Thursday, June 7, 2012

Business Management : Value Chain (1)

The value chain, also known as value chain analysis, is a concept from business management that was first described and popularized by Michael Porter in his 1985 best-seller, Competitive Advantage: Creating and Sustaining Superior Performance.

A value chain is a chain of activities. Products pass through all activities of the chain in order and at each activity the product gains some value. The chain of activities gives the products more added value than the sum of added values of all activities. It is important not to mix the concept of the value chain with the costs occurring throughout the activities. A diamond cutter can be used as an example of the difference. The cutting activity may have a low cost, but the activity adds much of the value to the end product, since a rough diamond is significantly less valuable than a cut diamond.

The value chain categorizes the generic value-adding activities of an organization. The "primary activities" include: inbound logistics, operations (production), outbound logistics, marketing and sales (demand), and services (maintenance). The "support activities" include: administrative infrastructure management, human resource management, technology (R&D), and procurement. The costs and value drivers are identified for each value activity. The value chain framework quickly made its way to the forefront of management thought as a powerful analysis tool for strategic planning. The simpler concept of value streams, a cross-functional process which was developed over the next decade, had some success in the early 1990s.

The value-chain concept has been extended beyond individual organizations. It can apply to whole supply chains and distribution networks. The delivery of a mix of products and services to the end customer will mobilize different economic factors, each managing its own value chain. The industry wide synchronized interactions of those local value chains create an extended value chain, sometimes global in extent. Porter terms this larger interconnected system of value chains the "value system." A value system includes the value chains of a firm's supplier (and their suppliers all the way back), the firm itself, the firm distribution channels, and the firm's buyers (and presumably extended to the buyers of their products, and so on).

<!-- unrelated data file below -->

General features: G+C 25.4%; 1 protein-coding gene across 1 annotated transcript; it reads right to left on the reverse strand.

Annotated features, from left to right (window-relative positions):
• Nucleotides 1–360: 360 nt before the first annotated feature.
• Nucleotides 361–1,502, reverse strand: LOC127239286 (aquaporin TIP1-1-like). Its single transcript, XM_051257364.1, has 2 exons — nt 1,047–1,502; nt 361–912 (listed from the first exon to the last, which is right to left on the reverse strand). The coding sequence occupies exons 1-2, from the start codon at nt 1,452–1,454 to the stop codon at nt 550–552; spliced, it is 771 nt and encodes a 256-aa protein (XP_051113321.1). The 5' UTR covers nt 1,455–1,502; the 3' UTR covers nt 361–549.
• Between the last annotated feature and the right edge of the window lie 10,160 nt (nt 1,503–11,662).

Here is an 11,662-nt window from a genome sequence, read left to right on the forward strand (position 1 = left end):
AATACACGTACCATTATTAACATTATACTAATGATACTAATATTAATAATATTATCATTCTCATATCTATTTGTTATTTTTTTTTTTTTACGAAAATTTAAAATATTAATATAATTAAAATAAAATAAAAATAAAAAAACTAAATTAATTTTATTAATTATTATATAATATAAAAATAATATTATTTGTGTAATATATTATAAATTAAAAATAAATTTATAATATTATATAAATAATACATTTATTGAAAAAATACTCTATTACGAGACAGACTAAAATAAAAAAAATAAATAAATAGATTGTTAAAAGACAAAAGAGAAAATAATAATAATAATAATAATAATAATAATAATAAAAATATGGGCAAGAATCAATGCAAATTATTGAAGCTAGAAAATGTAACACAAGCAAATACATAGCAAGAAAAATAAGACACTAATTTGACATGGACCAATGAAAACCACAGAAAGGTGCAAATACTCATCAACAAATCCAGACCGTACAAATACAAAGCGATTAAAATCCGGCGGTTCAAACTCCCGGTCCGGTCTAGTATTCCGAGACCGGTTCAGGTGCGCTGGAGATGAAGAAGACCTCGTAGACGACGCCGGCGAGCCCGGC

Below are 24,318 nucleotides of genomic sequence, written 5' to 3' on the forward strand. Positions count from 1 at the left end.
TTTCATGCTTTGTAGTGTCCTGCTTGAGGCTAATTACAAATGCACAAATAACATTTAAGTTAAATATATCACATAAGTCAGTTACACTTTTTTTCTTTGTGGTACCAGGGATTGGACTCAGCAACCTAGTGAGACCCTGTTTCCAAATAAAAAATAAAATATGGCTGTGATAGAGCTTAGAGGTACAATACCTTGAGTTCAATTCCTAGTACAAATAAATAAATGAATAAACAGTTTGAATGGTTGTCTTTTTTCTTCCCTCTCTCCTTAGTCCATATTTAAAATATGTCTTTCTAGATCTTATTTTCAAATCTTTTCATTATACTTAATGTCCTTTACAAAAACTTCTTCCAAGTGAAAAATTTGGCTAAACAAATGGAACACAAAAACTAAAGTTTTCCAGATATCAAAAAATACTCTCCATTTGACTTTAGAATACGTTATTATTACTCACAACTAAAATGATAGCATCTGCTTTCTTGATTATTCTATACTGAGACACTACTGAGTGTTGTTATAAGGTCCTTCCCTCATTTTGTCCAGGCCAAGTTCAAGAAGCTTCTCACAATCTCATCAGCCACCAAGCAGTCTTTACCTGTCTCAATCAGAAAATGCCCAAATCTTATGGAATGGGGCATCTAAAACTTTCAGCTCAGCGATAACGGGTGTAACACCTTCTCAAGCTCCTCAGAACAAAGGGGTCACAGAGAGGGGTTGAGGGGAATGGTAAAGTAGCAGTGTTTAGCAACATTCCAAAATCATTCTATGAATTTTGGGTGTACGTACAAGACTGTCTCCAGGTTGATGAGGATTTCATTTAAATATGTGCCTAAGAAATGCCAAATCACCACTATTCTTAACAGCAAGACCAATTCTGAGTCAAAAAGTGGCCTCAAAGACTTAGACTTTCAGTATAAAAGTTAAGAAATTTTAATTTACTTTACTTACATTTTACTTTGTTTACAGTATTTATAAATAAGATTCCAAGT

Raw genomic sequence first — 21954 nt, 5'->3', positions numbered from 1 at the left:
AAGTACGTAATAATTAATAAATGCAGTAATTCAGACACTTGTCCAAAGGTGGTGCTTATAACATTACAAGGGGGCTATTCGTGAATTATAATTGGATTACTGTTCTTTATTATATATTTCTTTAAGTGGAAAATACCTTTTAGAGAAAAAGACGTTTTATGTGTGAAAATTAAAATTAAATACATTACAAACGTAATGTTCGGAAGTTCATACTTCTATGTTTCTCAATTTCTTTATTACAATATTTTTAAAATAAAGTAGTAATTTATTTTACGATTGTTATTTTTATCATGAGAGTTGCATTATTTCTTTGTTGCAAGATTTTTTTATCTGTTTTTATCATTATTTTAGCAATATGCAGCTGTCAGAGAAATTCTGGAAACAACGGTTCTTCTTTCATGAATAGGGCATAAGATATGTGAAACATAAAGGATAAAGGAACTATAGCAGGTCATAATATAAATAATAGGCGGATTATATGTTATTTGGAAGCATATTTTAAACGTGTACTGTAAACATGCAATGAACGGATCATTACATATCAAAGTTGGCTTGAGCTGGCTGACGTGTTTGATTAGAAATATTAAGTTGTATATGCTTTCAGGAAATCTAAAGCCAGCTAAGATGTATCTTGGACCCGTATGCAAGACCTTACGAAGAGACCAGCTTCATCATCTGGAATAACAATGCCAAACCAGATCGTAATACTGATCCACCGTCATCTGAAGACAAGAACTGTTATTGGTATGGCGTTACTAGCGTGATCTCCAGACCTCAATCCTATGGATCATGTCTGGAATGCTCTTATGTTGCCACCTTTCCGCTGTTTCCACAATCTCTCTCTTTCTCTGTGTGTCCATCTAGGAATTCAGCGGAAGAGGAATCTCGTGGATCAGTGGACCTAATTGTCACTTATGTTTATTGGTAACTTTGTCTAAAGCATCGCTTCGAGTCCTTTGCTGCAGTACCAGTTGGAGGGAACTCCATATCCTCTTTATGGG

Capturing the value generated along the chain is the new approach taken by many management strategists. For example, a manufacturer might require its parts suppliers to be located nearby its assembly plant to minimize the cost of transportation. By exploiting the upstream and downstream information flowing along the value chain, the firms may try to bypass the intermediaries creating new business models, or in other ways create improvements in its value system.

The Supply-Chain Council, a global trade consortium in operation with over 700 member companies, governmental, academic, and consulting groups participating in the last 10 years, manages the Supply-Chain Operations Reference (SCOR), the de facto universal reference model for Supply Chain including Planning, Procurement, Manufacturing, Order Management, Logistics, Returns, and Retail; Product and Service Design including Design Planning, Research, Prototyping, Integration, Launch and Revision, and Sales including CRM, Service Support, Sales, and Contract Management which are congruent to the Porter framework. The SCOR framework has been adopted by hundreds of companies as well as national entities as a standard for business excellence, and the US DOD has adopted the newly-launched Design-Chain Operations Reference (DCOR) framework for product design as a standard to use for managing their development processes. In addition to process elements, these reference frameworks also maintain a vast database of standard process metrics aligned to the Porter model, as well as a large and constantly researched database of prescriptive universal best practices for process execution.


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